Optimising compressor dry gas seal line design in FEED stage

A proactive approach to engineering excellence is presented by a strategic initiative to enhance the design of compressor dry gas seal lines within FEED deliverables.

Rajib Talukder
Saudi Aramco

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Article Summary

Leveraging a rich pool of expertise from pre-commissioning and commissioning phases, this initiative is an effort to elevate front-end engineering design (FEED) processes. It highlights the importance of a proactive approach to design and standardisation, ensuring engineering solutions are robust and efficient from the start.

The narrative explores the process of revisiting and refining FEED deliverables, leveraging the author’s experience in spearheading a FEED standardisation initiative within a distinguished engineering firm. This initiative aimed to streamline FEED deliverables by integrating the extensive knowledge and expertise of the engineering community.

Optimising compressor dry gas seal (DGS) line design during the FEED stage is crucial for several reasons:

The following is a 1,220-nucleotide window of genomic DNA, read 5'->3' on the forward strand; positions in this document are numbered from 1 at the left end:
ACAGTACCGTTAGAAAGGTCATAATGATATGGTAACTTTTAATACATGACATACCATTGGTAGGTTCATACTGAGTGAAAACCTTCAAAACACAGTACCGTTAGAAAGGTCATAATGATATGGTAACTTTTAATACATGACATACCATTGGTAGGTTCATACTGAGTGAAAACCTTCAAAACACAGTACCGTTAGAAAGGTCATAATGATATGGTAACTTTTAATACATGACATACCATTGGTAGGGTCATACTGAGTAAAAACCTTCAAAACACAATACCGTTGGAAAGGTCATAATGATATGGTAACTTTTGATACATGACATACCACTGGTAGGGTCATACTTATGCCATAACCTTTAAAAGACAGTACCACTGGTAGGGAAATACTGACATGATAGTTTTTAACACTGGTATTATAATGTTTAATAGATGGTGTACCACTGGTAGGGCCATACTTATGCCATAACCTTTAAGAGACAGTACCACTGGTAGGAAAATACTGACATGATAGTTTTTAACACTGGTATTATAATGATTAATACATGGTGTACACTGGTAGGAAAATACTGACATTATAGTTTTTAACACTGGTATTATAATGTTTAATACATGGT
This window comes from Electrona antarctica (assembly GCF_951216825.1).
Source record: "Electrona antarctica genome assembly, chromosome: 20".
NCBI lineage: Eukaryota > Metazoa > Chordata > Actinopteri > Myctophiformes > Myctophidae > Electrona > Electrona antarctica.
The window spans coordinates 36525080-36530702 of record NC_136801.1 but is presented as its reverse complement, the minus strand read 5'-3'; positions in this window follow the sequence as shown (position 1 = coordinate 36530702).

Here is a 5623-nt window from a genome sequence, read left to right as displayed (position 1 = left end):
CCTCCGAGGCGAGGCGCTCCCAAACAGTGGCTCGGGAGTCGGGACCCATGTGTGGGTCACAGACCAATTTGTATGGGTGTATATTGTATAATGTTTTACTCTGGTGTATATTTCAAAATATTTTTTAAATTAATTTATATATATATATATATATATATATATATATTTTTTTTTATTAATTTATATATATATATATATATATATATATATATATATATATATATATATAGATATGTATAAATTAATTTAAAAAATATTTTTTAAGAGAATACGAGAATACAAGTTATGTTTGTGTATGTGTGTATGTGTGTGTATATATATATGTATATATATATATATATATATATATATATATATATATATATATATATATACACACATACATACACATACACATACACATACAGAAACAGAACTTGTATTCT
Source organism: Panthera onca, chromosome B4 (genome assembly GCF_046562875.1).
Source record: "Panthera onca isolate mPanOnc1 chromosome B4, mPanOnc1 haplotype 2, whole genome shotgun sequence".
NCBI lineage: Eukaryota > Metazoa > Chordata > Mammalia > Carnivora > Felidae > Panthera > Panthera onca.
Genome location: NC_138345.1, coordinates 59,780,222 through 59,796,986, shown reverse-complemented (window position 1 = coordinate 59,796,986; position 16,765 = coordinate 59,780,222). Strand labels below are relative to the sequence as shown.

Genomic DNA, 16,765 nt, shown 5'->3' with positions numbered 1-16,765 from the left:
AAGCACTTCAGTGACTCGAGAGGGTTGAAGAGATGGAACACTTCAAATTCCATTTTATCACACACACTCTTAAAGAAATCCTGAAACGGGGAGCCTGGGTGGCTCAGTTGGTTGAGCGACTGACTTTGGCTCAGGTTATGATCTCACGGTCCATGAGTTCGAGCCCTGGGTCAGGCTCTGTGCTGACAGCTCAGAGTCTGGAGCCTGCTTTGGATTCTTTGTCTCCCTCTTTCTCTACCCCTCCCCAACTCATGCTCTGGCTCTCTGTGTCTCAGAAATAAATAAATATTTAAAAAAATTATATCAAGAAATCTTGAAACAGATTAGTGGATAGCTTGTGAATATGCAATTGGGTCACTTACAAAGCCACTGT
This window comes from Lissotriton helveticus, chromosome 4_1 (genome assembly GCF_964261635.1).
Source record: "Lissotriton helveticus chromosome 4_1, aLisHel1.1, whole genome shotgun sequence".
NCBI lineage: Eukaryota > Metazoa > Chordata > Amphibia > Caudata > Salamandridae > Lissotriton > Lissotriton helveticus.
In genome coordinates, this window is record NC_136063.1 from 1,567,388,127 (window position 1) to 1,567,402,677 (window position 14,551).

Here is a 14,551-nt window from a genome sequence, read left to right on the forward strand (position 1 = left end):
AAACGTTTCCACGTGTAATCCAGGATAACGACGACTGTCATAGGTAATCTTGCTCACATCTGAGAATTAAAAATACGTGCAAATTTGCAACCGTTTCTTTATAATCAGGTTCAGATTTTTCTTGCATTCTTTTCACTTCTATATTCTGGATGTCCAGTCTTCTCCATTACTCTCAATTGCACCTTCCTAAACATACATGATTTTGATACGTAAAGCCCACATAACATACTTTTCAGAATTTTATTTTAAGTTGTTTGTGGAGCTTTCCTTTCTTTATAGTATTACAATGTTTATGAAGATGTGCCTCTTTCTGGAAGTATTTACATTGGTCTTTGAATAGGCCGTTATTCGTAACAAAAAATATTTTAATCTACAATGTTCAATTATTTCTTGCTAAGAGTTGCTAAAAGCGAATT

• Reliability and performance: Proper design optimisation ensures that the DGS system operates reliably and efficiently. This is essential for maintaining the performance of the compressor and avoiding unplanned downtime.
• Safety: A well-designed DGS system enhances safety by minimising the risk of seal failure and gas leakage. Safety is a critical consideration in the oil and gas industry, and a flawed design could lead to hazardous situations.
• Environmental compliance: Efficient DGS systems help in minimising fugitive emissions, contributing to environmental compliance. Reducing leaks and emissions is essential for meeting environmental regulations and sustainability goals.
• Operational costs: Optimisation in the FEED stage can lead to cost savings during the operational phase. A well-designed system may require less maintenance, resulting in reduced operational and maintenance costs over the lifespan of the compressor.
• Energy efficiency: Properly designed DGS systems contribute to the overall energy efficiency of the compressor. This can lead to lower energy consumption and reduced operating costs.